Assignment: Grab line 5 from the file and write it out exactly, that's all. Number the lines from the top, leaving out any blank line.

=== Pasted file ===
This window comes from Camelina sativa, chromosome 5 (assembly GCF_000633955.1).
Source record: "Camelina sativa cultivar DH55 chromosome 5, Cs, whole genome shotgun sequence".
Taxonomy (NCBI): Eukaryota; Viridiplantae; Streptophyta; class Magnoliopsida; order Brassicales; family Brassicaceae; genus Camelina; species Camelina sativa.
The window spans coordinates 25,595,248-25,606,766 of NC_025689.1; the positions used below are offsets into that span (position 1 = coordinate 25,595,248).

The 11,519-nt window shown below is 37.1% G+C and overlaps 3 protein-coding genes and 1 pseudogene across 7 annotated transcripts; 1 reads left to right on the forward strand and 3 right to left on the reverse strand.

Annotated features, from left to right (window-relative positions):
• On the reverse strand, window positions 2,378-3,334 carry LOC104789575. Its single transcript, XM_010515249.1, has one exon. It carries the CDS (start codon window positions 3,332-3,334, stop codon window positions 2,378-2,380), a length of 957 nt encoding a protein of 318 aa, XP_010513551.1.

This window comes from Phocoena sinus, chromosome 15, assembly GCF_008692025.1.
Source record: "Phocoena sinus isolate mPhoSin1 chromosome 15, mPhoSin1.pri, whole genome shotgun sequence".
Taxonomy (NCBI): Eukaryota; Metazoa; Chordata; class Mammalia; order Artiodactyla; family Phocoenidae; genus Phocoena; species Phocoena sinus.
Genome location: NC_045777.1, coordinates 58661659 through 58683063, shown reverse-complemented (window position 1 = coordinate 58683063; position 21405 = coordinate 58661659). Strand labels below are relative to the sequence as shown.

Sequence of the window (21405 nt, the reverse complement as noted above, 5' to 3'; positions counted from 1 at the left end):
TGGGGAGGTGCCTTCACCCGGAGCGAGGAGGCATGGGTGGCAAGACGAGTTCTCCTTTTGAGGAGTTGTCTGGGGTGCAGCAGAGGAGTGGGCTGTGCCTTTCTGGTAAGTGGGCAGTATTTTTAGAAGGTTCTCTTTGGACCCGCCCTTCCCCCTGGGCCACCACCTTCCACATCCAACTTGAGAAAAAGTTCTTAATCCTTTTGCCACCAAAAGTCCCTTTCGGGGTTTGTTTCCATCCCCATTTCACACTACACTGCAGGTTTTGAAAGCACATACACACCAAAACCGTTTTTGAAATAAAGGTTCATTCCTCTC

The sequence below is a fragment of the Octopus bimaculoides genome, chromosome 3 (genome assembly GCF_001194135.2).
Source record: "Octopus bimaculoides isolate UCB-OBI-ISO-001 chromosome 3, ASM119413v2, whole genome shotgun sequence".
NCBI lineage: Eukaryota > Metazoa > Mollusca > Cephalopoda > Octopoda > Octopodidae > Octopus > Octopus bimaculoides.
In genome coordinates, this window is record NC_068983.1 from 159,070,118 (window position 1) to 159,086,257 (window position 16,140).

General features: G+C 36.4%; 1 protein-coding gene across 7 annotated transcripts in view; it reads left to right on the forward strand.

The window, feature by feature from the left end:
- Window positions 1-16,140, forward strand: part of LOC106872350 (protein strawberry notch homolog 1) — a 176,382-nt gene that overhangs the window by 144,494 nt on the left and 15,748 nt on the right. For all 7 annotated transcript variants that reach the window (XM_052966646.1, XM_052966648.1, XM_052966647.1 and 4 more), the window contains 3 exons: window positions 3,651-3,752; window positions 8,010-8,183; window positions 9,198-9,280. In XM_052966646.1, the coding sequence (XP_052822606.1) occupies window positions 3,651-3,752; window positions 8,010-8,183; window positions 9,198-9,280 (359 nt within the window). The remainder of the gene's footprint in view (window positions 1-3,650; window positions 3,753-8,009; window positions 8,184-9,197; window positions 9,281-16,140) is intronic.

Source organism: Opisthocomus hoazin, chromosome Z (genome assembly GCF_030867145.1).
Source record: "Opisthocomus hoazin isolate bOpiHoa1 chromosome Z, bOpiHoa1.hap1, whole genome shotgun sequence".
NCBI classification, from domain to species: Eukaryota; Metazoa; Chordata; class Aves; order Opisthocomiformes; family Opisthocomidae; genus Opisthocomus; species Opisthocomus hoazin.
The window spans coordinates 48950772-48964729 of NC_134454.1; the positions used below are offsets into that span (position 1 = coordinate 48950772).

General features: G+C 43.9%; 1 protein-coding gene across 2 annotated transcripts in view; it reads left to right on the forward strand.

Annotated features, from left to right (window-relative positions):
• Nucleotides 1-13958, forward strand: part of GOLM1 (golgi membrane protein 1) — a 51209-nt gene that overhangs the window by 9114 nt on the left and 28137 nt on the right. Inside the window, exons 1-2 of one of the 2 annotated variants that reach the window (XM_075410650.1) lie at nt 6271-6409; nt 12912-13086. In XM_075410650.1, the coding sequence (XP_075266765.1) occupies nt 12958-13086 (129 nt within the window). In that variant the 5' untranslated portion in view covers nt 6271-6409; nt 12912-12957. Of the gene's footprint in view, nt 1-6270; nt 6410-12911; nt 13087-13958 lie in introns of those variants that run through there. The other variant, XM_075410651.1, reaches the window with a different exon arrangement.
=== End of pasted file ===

The 11,519-nt window shown below is 37.1% G+C and overlaps 3 protein-coding genes and 1 pseudogene across 7 annotated transcripts; 1 reads left to right on the forward strand and 3 right to left on the reverse strand.